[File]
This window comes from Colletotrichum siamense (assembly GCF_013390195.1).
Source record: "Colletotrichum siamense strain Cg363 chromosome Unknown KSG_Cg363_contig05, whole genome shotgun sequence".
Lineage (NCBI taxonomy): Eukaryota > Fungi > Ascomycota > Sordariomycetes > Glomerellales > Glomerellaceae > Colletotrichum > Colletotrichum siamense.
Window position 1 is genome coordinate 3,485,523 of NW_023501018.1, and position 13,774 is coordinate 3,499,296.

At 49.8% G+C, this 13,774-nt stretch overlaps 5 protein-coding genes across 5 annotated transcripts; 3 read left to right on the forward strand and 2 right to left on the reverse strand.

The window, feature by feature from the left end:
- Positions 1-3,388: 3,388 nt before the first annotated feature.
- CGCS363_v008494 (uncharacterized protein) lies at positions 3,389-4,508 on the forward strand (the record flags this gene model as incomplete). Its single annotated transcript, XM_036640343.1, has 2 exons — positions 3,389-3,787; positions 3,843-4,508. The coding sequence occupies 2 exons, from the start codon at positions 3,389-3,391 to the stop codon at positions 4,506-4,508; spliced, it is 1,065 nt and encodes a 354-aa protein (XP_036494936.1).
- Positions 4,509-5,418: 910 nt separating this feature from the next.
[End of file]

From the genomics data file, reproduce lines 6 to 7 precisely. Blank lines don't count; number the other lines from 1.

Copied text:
The window, feature by feature from the left end:
- Positions 1-3,388: 3,388 nt before the first annotated feature.